Chamishoh Mi Yo'dei'a

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by Zvi Akiva Fleisher

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1) Ch. 29, v. 9: "A'tem nitzovim" - You are standing steadfast - Why did Moshe choose to use the word "nitzovim," rather than "omdim?"

2) Ch. 29, v. 9: "Kulchem" - All of you - Since "all of you" is mentioned, why bother delineating "rosheichem shivteichem" etc.?

3) Ch. 29, v. 22: "Gofris vo'melach sreifoh chol artzoh k'mahpeichas S'dome vaAmororoh" - Sulfur and salt a conflagration of all her land as the upheaval of S'dome and Amoroh - The destruction Hashem will send will be self-evident. What need is there to equate this with the upheaval of S'dome, Amoroh, Admoh, and Tzvo'im?

4) Ch. 29, v. 25: "Va'yeilchu va'yaavdu elohim acheirim" - And they went and served foreign gods - "Va'yeilchu" seems superfluous.

5) Ch. 31, v. 25: "Va'y'tzav Moshe es haL'viim nosei aron bris Hashem" - And Moshe commanded the Levites carriers of the ark of the covenant of Hashem - Where the Levites mentioned here L'viim or Kohanim who are also of the tribe of Levi?



"Omdim" only connotes standing at this moment, while "nitzovim" indicates permanence, as in "matzeivoh," a single-stone altar, an item that has extreme durability.

Moshe, at the end of his life, is conveying an important message. He is stating that he, and likewise future leaders, will eventually die. However, the nation as a united group will remain permanently. (Rabbi S.R. Hirsch)

Alternatively, you will remain standing as long as you remain committed to the Torah, about which at the time of their accepting the responsibility and privilege to adhere to it, the Torah says, "va'yisyatzvu b'sachtis hohor." Just as there the word form N-TZ-B was used, the same is used here. (Baal Haturim)


We find "kulchem" by another assembly, mentioned in parshas Dvorim, "vatik'r'vun eilai kulchem" (1:22). Rashi comments that they came to complain to Moshe as a disorganized disrespectful group. This is why our verse specifies the different types of people, to indicate that they assembled in an orderly respectful manner. (Arvei Nachal)


The next verse states that the nations will wonder why Hashem has wrought such utter destruction upon us. If not for the historical fact that the same happened many years earlier to S'dome etc. (which was known to be Hashem's response as He sent angels to warn Lot and his family), the gentile nations might not attribute the present destruction to Hashem. (Sforno)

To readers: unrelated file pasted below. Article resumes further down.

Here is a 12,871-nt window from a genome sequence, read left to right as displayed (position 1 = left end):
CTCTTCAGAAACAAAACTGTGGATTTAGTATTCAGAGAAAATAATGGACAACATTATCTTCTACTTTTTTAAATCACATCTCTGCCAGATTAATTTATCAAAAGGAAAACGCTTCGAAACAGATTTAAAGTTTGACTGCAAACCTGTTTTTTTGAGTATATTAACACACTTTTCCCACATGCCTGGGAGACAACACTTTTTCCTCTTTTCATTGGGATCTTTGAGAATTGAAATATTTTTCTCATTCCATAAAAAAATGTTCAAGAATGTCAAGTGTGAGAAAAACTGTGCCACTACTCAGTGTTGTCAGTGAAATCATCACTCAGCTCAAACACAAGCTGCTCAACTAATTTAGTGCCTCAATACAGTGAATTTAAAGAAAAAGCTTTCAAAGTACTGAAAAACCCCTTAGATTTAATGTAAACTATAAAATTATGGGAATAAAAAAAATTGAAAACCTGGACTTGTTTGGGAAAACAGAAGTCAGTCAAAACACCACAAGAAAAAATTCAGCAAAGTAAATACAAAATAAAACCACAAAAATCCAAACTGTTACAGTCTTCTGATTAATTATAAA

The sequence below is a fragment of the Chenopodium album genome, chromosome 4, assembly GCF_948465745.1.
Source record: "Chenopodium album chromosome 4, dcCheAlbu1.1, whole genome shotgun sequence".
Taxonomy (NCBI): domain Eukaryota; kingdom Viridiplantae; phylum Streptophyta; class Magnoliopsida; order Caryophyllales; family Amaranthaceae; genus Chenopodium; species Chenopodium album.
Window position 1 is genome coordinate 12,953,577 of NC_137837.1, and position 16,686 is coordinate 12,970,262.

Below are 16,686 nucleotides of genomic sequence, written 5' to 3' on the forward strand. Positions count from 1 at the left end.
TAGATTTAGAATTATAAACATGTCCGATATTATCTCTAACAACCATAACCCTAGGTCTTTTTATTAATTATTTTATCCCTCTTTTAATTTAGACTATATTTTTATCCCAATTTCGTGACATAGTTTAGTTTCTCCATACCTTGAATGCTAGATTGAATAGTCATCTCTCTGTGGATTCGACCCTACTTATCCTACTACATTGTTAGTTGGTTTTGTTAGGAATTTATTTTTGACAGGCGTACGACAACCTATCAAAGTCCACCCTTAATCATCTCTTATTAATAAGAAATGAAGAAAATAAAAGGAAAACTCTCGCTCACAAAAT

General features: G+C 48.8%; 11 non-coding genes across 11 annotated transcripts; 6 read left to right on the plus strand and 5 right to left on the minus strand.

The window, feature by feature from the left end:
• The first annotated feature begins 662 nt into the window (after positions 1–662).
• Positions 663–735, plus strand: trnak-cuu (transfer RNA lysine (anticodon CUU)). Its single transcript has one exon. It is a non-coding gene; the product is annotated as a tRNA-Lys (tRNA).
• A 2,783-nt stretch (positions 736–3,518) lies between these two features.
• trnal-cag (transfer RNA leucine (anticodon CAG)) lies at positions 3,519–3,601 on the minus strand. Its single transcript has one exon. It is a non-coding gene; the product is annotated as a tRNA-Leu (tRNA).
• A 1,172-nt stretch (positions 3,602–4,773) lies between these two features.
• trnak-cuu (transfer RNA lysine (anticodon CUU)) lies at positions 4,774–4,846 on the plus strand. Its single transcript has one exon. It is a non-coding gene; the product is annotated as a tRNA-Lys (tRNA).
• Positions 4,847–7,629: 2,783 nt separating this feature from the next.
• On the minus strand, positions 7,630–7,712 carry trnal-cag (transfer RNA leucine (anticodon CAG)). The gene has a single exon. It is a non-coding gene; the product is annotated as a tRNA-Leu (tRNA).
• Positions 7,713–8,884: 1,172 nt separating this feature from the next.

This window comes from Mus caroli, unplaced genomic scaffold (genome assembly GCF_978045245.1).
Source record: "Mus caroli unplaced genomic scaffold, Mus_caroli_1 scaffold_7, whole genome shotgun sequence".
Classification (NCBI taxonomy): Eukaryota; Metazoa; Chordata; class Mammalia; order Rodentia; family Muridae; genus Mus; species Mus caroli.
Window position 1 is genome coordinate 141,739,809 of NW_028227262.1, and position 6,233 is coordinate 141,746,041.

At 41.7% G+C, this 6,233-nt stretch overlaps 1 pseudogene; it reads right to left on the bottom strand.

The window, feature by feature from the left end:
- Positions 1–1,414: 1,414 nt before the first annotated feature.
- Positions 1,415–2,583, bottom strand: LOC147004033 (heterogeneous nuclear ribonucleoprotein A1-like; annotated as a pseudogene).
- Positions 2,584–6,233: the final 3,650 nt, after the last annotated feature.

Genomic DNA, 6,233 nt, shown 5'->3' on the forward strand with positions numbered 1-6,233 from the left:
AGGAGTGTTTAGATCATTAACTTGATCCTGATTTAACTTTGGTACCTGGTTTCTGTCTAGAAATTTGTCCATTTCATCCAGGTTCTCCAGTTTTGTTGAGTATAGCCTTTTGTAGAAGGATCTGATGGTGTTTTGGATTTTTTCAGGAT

Perhaps it is an allusion to the ruling that although thought to sin is not accrued to sinning itself, this is not so when it comes to thoughts of idol worship. When someone GOES to serve false gods he has not yet sinned by serving them, but has decided to do so, as he is only on his way. Our verse tells us that even for going one is accountable. (Nirreh li)


The Ibn Ezra says that the Levites of our verse are not any of the Levites, but rather, specifically the Kohanim, who are also members of the Levite tribe. Our verse refers back to verse 9, which clearly states that Moshe gave the Torah he wrote to the Kohanim, who were carrying the Aron.

However, it seems that the Sforno disagrees with the Ibn Ezra. On verse 9 he writes that the Kohanim only carried the Aron when a miracle was to take place. It seems that the miracle was that all the bnei Yisroel fit in front of the Aron, as mentioned in the Ibn Ezra on Dvorim 29:9.

Perhaps the earlier verse discusses the giving of a Torah scroll to the Kohanim as representatives of the Levite tribe, and our verse the giving of the Torah that was placed into/next to the Aron. The second Torah might have been placed there when the bnei Yisroel were no longer miraculously all in front of the Aron.

Rabbi S.R. Hirsch notes that when the Kohanim carried the Aron the verse (31:9) says "hanosim," those who are carrying, while in our verse says "nosei arone," carriers. The Kohanim only carried it on special occasions, while the Levites had the regular task of carrying it, again seemingly in disagreement with the Ibn Ezra.



See also Sedrah Selections, Oroh V'Simchoh - Meshech Chochmoh on the Weekly Parsha and Chasidic Insights

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